We need to see more headlines that read: "COVID-19: Investing in black lives and livelihoods." We need to see this because racial health disparity is not a black problem. Raising and tending to the most vulnerable improves everyone's lives, and COVID-19 is shining a bright light on all health care professionals to ignite change. Together.
Hadiya Green Guerrero is senior practice specialist at APTA. A board-certified sports clinical specialist, she participated as a scholar at the National Institute on Minority Health and Health Disparities Translational Health Disparities course in Bethesda, Maryland.
Have an interest in learning more about what roles the physical therapy community can play in mitigating health disparities in the face of COVID-19? On Thursday, April 23, at 2 p.m., APTA will host a Facebook Live Event, "Health Disparities Brought to the Forefront as COVID-19 Spreads: What the Physical Therapy Profession Can Do." Experts in physical therapy and public health to discuss the impact COVID-19 has had on the United States, including how the pandemic interacts with existing geographic, economic, racial, and age-related health disparities. A recording of the event will be available afterwards.
Flexibility in the Face of COVID-19: Lessons From a Rural Washington Critical-Access Hospital
By Amanda A. Chilvers PT, DPT
On the morning of Monday, March 16, the number of COVID-19 cases and deaths was growing exponentially in the state of Washington, where I work at a facility-based outpatient department for a critical-access hospital and rural medical clinic. With initial business closures just beginning, our rehab department was still seeing patients and scheduling new evaluations, albeit very reluctantly. When the stay-at-home recommendations went into effect that afternoon, the flood of cancellations began. As the Rehab Department director, I was struggling with how to have my staff of three physical therapists (myself included), one physical therapist assistant, one occupational therapist, one rehabilitation aide, and two front office coordinators abide by the recommendations to decrease exposure. How were we to keep the six-foot distancing in place during our direct patient care without any PPE other than surgical masks? I faced an ethical dilemma. By asking my staff to continue with outpatient treatments, I risked potentially exposing them and our patients. Was it more harmful to keep the doors open or close them?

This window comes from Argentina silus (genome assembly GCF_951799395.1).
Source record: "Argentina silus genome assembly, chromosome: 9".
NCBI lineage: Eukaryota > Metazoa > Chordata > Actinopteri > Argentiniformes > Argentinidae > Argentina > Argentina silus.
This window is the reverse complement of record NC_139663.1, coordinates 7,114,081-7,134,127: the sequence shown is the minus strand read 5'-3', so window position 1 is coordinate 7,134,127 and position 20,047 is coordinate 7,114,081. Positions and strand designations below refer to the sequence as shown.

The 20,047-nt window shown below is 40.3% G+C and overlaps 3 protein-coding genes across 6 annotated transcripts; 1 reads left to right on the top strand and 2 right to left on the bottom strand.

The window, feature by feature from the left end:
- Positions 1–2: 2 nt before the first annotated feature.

Our facility is located in the town of Republic in northeastern Washington, just 26 miles south of the Canadian border. As the only facility within 50 miles in all directions (within the U.S. border), it serves a county with a population of just over 7,500 people. It became very clear, very quickly, that to keep our patients, employees, and small community safe, the best course of action would be to reach out to the hospital administration team and discuss a temporary closure of the rehab department. The motion was 100% supported with little hesitation, even though closing down one of the hospital’s revenue-generating departments would affect the hospital's bottom line. The hospital CFO/COO asked if our team was able and comfortable in taking on additional staffing needs in the lab, clinic, and hospital in response to the COVID-19 crisis.
So, on March 18, the department was closed with hopes of opening back up after the recommended two-week social distancing period. Patients were informed of the actions taking place, department staff members with underlying high-risk factors were sent home (with benefit pay), and our new roles on the frontlines shifted into high gear.
Over the next three days, we were trained as temporary lab technicians at a new drive-up triage unit to assist with direct testing and "running collections," oriented to be greeters and implementers of the new screening procedures now taking place at the hospital and clinic entrances, and placed in the role of helping to handle the influx of patient phone calls with questions about COVID-19 and how to navigate their regular medical care. By Friday, March 20, our staff was relocated to a training room in the administration building and the rehab department was converted into an emergency respiratory isolation clinic.
After the governor declared a state of disaster on March 22, the hospital implemented an Incident Emergency Plan and I was appointed to the role of emergency planning chief and operations deputy for the hospital. As a department director, I have undergone the more detailed FEMA training, but I still felt underprepared for this new territory. However, as I've settled into this new position, I have had quite the variety of "missions." Some of my main projects thus far have been as follows:
- Appointing floating staff members in the labor pool to their needed posts, which vary day to day.
- Laying the groundwork for telehealth services for the rural health clinic to ensure ongoing access to medical providers and visits.
- Assisting the infection control officer with disseminating Centers for Disease Control and Prevention and state guidelines and Action Plan review.
- Assembling a team to identify local businesses and restaurants that are willing and able to help provide meals to hospital employees and isolated COVID-19 patients.
- Working with our public information chief to establish a "volunteer reserve" to help with evolving hospital needs.
- Educating and collaborating with local grocers to implement specific shopping times for seniors and high-risk groups.
- Coordinating with the Search and Rescue Team regarding the logistics of patients entering and exiting the drive-up testing area and isolation respiratory clinic.
- Collaborating with our county commissioners to identify and understand new emergency processes and budget needs.